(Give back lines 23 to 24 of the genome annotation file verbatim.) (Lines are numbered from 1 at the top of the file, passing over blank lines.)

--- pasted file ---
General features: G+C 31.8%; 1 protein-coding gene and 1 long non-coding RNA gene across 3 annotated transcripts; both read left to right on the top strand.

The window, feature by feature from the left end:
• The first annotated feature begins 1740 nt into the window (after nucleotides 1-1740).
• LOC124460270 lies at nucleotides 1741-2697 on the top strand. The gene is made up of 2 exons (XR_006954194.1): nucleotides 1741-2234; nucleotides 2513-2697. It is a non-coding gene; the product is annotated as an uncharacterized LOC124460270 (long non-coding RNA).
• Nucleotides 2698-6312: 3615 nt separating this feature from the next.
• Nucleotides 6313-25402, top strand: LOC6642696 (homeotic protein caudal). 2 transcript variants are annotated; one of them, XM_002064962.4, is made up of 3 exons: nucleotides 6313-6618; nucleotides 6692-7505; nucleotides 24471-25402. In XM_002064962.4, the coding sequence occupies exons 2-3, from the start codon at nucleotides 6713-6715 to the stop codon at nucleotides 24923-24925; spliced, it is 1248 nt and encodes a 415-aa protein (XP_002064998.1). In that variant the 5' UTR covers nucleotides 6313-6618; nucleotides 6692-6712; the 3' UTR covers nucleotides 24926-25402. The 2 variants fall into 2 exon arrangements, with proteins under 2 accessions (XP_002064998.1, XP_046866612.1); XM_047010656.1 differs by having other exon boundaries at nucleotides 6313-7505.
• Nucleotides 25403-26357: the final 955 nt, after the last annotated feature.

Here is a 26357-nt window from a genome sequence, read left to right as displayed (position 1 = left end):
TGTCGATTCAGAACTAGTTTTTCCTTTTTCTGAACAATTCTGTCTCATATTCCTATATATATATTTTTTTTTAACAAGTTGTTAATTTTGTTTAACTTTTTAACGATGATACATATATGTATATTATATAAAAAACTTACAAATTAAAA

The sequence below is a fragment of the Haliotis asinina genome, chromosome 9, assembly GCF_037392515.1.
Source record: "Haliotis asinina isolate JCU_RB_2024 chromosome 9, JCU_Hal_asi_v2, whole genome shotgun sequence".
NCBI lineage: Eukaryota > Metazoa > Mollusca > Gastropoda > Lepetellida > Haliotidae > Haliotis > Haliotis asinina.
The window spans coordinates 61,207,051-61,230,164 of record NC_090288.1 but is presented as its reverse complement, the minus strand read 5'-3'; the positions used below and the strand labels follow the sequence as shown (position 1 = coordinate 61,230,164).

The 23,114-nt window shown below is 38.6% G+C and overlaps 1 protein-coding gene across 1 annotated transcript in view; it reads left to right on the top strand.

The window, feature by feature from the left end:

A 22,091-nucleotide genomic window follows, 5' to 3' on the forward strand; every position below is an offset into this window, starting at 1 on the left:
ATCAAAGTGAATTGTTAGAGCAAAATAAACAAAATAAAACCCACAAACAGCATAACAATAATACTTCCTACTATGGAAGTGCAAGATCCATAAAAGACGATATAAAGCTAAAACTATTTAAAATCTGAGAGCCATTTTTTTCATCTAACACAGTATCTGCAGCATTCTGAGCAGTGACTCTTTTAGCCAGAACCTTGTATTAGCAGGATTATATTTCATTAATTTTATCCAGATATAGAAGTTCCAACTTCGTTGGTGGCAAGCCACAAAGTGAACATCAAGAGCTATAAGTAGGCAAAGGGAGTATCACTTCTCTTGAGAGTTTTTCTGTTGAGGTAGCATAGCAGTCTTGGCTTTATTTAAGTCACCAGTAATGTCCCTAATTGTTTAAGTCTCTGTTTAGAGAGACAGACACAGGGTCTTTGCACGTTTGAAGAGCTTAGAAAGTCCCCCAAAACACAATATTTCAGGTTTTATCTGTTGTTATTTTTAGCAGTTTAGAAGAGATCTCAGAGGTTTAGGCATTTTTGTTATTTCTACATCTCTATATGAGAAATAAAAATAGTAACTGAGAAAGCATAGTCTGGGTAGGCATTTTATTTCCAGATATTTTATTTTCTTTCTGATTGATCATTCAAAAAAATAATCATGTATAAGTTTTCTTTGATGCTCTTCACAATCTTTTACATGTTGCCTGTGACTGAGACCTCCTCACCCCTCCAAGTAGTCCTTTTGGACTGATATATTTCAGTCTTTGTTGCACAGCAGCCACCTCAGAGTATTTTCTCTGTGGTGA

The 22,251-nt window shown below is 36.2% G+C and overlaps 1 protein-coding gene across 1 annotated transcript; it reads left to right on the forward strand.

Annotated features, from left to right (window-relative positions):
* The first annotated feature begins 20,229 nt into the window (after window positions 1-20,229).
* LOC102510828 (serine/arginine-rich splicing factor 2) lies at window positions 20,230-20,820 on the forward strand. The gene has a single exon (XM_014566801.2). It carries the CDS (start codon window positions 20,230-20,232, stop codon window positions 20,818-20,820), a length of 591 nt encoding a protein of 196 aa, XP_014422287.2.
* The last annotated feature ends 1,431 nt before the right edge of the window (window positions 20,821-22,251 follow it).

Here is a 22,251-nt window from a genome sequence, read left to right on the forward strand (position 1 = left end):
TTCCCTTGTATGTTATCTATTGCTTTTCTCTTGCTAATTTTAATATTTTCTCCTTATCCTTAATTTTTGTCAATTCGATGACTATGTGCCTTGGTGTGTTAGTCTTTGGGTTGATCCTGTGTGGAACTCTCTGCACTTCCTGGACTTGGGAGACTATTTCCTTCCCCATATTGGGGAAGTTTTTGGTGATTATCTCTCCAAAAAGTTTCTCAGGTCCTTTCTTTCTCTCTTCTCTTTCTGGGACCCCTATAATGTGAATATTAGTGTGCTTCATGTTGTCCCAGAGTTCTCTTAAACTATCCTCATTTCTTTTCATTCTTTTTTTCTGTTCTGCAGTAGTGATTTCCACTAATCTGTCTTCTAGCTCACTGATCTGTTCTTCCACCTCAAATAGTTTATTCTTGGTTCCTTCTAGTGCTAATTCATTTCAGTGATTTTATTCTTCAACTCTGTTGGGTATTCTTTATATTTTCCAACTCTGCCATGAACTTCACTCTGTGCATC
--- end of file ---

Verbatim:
Here is a 22,251-nt window from a genome sequence, read left to right on the forward strand (position 1 = left end):
TTCCCTTGTATGTTATCTATTGCTTTTCTCTTGCTAATTTTAATATTTTCTCCTTATCCTTAATTTTTGTCAATTCGATGACTATGTGCCTTGGTGTGTTAGTCTTTGGGTTGATCCTGTGTGGAACTCTCTGCACTTCCTGGACTTGGGAGACTATTTCCTTCCCCATATTGGGGAAGTTTTTGGTGATTATCTCTCCAAAAAGTTTCTCAGGTCCTTTCTTTCTCTCTTCTCTTTCTGGGACCCCTATAATGTGAATATTAGTGTGCTTCATGTTGTCCCAGAGTTCTCTTAAACTATCCTCATTTCTTTTCATTCTTTTTTTCTGTTCTGCAGTAGTGATTTCCACTAATCTGTCTTCTAGCTCACTGATCTGTTCTTCCACCTCAAATAGTTTATTCTTGGTTCCTTCTAGTGCTAATTCATTTCAGTGATTTTATTCTTCAACTCTGTTGGGTATTCTTTATATTTTCCAACTCTGCCATGAACTTCACTCTGTGCATC